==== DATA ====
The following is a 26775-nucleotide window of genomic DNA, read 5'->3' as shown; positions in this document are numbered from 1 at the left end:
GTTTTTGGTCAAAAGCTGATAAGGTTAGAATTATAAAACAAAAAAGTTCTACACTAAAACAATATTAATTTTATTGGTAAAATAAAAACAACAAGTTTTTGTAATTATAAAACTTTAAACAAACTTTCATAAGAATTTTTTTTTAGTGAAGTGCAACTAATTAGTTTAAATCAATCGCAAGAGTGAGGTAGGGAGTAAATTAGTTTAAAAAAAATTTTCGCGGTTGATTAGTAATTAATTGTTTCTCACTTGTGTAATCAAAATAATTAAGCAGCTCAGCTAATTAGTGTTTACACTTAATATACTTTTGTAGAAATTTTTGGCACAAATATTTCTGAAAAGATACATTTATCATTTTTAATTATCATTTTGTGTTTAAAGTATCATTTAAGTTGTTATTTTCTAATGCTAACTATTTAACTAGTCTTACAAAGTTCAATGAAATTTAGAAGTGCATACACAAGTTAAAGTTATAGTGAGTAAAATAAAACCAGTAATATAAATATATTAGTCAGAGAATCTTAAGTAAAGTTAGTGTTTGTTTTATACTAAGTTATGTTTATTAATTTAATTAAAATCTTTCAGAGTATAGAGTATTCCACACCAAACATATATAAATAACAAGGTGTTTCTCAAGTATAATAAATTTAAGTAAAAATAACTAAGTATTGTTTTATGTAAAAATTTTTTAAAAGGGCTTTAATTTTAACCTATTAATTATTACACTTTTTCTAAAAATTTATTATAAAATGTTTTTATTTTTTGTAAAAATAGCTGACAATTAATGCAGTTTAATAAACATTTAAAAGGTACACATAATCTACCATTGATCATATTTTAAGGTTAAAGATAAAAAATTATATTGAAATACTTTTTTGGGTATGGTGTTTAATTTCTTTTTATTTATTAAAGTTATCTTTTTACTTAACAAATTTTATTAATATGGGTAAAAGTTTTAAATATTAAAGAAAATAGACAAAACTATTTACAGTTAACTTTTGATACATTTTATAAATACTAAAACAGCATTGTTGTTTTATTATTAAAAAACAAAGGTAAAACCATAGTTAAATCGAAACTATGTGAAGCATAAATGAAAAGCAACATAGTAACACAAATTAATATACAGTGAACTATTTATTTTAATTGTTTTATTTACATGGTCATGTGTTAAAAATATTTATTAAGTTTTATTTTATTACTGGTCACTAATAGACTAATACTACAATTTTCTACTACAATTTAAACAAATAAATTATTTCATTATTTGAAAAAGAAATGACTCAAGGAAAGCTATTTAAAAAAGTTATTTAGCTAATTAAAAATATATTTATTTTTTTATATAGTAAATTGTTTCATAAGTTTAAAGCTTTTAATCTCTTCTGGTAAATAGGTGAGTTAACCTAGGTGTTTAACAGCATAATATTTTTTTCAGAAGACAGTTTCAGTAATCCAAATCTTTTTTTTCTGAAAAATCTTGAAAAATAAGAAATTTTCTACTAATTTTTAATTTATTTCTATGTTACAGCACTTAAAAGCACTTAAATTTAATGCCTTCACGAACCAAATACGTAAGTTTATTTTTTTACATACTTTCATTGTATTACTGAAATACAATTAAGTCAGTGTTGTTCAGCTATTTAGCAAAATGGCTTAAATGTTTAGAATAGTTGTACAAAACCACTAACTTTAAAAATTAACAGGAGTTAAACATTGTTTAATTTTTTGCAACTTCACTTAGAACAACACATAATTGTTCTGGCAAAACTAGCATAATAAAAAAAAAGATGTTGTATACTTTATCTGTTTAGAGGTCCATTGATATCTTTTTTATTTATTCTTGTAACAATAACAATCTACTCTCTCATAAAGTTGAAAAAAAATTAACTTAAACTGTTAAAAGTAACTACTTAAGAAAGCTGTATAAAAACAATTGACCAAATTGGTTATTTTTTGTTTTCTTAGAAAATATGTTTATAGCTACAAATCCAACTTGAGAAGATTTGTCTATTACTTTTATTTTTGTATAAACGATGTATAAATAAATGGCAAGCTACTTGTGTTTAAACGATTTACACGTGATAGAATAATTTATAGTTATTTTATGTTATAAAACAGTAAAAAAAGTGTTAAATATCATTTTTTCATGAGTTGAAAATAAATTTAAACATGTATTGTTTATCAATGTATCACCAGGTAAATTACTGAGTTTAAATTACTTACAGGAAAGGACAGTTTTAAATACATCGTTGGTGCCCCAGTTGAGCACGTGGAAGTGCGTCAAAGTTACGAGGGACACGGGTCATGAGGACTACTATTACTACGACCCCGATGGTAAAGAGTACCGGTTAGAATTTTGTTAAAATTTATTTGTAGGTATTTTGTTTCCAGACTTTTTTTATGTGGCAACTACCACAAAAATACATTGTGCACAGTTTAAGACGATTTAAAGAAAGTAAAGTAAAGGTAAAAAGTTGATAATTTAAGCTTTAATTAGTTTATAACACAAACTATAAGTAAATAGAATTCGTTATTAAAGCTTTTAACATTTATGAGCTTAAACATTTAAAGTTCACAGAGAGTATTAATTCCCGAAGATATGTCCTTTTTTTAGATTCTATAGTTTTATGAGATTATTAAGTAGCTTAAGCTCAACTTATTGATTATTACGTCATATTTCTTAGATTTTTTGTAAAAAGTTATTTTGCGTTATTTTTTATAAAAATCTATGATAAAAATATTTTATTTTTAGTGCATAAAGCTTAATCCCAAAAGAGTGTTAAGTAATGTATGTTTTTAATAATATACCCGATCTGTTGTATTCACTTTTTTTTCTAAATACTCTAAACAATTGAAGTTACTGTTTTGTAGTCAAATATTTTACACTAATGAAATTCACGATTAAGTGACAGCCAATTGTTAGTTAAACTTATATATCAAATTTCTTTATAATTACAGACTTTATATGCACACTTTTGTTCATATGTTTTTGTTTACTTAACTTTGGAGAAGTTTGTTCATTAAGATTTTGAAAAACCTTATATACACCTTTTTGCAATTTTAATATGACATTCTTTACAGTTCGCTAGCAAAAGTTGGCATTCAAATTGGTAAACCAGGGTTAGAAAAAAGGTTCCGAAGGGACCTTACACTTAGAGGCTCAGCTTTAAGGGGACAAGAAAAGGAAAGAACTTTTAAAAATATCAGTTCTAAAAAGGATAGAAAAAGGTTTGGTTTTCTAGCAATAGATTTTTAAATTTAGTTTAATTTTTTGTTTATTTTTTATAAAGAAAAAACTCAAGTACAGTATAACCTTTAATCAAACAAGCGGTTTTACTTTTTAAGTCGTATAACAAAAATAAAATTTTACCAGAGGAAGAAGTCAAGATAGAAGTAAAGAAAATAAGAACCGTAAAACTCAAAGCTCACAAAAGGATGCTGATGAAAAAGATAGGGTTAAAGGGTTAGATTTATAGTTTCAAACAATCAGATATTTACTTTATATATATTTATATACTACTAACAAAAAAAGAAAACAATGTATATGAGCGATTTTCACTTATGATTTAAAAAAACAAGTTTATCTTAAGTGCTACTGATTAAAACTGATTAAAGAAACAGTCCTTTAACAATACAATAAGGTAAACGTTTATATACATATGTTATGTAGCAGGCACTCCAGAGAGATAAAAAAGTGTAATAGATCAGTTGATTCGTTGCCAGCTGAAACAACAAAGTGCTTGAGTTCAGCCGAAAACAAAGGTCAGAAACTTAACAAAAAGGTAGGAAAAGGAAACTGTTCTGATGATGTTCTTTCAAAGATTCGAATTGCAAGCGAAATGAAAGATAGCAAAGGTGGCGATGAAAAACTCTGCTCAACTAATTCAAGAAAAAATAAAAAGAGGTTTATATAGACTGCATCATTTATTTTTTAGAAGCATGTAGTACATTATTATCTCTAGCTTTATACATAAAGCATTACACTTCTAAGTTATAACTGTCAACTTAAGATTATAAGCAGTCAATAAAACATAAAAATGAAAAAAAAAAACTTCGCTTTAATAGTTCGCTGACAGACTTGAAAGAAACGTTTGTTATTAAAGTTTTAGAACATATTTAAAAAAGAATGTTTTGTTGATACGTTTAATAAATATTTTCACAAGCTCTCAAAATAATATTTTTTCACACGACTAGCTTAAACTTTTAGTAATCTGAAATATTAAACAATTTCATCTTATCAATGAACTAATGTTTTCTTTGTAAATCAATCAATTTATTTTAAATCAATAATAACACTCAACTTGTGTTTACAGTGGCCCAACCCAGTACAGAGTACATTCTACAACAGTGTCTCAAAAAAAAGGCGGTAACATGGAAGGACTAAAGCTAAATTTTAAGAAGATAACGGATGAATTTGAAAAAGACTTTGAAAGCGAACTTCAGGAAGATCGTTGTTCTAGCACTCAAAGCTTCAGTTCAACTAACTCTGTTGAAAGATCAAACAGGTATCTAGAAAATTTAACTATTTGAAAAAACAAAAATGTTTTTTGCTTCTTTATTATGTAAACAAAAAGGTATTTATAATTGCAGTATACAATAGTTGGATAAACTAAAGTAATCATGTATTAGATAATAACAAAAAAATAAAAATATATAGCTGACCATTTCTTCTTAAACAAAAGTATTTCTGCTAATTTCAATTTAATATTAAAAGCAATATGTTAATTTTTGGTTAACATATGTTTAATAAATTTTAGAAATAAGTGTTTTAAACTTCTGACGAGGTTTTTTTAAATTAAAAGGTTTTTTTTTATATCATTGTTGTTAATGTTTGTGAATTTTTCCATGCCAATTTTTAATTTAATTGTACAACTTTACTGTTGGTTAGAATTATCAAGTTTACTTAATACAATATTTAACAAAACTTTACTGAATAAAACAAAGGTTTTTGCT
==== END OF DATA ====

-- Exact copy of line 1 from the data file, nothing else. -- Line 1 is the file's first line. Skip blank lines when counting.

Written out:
The following is a 26775-nucleotide window of genomic DNA, read 5'->3' as shown; positions in this document are numbered from 1 at the left end: